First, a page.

In the context of landscaping, three of the most significant ways to reduce environmental pollution are by cutting back on the use of chemical herbicides, pesticides and fertilizers.

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The negative method, doing without, is only half the possibility for lawn alternatives. Another possibility is to replace these high maintenance, sterile lawns with the positive actions of natural local flora and fauna.

After all, they’re prettier and cost us much less both visibly and invisibly than paying for a host of economic and environmental parasites we call lawn services and chemical treatments.

Landscaping with native wildflowers and grasses improves the environment. Natural landscaping brings a taste of wilderness to urban, suburban, and corporate settings by attracting a variety of birds, butterflies and other animals. Once established, native plants do not need fertilizers, herbicides, pesticides or watering, thus benefiting the environment and reducing maintenance costs. Gardeners and admirers enjoy the variety of colors, shapes, and seasonal beauty of these plants.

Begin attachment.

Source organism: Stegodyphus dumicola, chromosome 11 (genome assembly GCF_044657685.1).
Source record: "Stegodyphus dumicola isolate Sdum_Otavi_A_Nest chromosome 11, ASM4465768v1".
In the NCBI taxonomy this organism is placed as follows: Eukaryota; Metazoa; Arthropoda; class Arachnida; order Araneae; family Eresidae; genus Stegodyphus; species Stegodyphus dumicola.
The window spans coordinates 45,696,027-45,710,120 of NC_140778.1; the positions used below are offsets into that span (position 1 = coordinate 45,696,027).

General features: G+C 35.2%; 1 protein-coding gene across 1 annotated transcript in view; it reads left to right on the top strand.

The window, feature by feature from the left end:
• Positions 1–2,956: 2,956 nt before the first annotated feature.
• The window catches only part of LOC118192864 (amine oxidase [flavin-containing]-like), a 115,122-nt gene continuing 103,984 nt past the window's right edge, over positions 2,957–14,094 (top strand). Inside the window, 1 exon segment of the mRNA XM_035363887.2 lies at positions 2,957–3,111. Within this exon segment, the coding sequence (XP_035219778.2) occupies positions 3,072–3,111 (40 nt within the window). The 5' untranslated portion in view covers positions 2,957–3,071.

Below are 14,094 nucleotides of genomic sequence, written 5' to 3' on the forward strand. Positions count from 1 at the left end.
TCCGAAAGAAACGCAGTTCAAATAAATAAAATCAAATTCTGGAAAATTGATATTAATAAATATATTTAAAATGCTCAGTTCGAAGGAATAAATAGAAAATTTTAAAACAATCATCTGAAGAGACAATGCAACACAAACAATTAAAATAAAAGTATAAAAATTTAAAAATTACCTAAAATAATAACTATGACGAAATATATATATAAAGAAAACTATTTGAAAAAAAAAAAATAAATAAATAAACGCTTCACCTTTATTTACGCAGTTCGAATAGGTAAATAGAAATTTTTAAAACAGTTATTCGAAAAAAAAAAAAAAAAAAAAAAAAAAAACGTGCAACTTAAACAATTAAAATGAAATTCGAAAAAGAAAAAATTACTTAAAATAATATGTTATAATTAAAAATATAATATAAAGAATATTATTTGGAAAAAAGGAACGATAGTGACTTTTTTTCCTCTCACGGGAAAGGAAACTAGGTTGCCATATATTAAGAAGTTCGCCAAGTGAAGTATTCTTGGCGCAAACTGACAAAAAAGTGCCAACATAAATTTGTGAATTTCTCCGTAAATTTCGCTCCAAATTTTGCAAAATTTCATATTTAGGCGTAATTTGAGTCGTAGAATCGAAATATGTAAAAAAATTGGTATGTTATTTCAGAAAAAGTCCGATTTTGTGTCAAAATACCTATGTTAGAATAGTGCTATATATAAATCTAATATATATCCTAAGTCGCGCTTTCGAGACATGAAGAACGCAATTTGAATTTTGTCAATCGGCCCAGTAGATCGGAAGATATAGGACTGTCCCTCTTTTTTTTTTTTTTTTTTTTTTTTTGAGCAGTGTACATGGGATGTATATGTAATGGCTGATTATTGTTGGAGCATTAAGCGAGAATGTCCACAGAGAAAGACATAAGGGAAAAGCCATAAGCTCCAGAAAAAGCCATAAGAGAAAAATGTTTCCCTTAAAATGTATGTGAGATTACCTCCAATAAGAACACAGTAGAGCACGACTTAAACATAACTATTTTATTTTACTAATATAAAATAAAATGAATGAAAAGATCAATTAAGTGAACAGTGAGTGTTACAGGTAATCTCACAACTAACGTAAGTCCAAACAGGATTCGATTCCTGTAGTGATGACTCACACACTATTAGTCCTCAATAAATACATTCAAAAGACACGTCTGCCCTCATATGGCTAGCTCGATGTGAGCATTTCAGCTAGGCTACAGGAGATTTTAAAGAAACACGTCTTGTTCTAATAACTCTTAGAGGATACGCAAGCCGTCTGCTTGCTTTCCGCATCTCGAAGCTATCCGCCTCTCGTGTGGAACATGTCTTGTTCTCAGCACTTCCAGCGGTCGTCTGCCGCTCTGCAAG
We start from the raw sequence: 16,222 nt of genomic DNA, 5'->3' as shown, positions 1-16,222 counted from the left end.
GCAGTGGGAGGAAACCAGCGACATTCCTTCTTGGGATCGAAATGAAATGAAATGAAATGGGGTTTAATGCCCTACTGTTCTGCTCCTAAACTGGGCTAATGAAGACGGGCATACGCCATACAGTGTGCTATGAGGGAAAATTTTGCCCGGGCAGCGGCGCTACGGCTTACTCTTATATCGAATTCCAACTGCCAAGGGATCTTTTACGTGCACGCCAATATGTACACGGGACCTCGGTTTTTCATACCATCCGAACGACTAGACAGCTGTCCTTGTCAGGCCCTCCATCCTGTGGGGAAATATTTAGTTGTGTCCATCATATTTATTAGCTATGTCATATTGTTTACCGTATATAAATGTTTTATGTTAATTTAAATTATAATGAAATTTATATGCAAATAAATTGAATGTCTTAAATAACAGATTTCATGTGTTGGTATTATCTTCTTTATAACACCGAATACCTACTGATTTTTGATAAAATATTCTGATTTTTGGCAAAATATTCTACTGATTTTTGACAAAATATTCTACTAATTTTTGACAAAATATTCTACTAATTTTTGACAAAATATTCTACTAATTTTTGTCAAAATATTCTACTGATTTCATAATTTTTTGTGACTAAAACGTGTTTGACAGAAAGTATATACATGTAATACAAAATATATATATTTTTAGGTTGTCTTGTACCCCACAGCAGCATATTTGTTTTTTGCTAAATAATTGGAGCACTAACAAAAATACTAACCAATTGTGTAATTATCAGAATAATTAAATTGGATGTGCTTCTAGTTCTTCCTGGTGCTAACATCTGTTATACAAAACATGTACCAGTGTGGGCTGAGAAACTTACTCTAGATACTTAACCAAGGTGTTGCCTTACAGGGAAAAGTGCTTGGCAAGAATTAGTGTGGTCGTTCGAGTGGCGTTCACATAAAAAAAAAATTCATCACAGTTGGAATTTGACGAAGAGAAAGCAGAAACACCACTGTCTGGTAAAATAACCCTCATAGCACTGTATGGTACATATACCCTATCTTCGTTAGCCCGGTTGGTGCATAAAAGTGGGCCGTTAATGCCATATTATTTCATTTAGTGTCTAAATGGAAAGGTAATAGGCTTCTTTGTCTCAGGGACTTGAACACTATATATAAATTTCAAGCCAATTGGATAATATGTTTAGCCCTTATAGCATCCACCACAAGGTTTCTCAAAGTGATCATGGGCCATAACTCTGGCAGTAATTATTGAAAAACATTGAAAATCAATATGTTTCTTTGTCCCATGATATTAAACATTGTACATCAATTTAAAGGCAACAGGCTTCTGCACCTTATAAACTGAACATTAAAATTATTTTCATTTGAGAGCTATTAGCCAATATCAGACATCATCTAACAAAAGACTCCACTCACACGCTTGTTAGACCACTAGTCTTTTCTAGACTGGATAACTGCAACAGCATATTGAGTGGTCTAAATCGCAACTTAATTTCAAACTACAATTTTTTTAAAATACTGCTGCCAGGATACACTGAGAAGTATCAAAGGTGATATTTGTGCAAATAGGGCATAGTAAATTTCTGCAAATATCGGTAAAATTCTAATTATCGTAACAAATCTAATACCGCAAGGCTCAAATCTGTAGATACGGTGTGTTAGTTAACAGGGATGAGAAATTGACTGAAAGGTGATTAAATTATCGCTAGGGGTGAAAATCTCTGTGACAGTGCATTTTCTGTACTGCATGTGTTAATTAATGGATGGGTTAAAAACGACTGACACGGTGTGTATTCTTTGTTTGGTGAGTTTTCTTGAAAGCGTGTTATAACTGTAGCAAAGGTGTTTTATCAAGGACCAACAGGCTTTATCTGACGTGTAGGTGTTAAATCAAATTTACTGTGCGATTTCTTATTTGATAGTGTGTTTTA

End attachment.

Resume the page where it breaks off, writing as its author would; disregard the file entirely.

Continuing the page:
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4 Comments

  1. Ben says:

    If it would make it ptettier, we sure as hell will shoot both of our feet off. When you brought up the subject of bleaching paper it reminded me of rice which we polish until white, losing most of the nutrients (white=noble, nobles had white rice, the people wanted to feel special), and flower, which is also bleached for similar reasons to give us wonderful, monoculture white bread. Milk is homogenized and diluted in water. Sometimes it looks as if we are looking for something to go wrong.

  2. Willard W. Olson says:

    After reading this commentary, I felt that possibly the writer might prefer a few old rusted out cars and plaster deer and, of course, the obligatory plaster or plastic ducks as a substitute for real like grass. If you let the weeds and brush grow unmolested, who knows, you could have a game preserve right in your back yard. Then all you need is a Barrett 50 and you’re living off the land.

    1. Doug Vance says:

      Should I put the word science in the article in quotes like this:

      mass marketing is practically a century-old “science” by now

      ?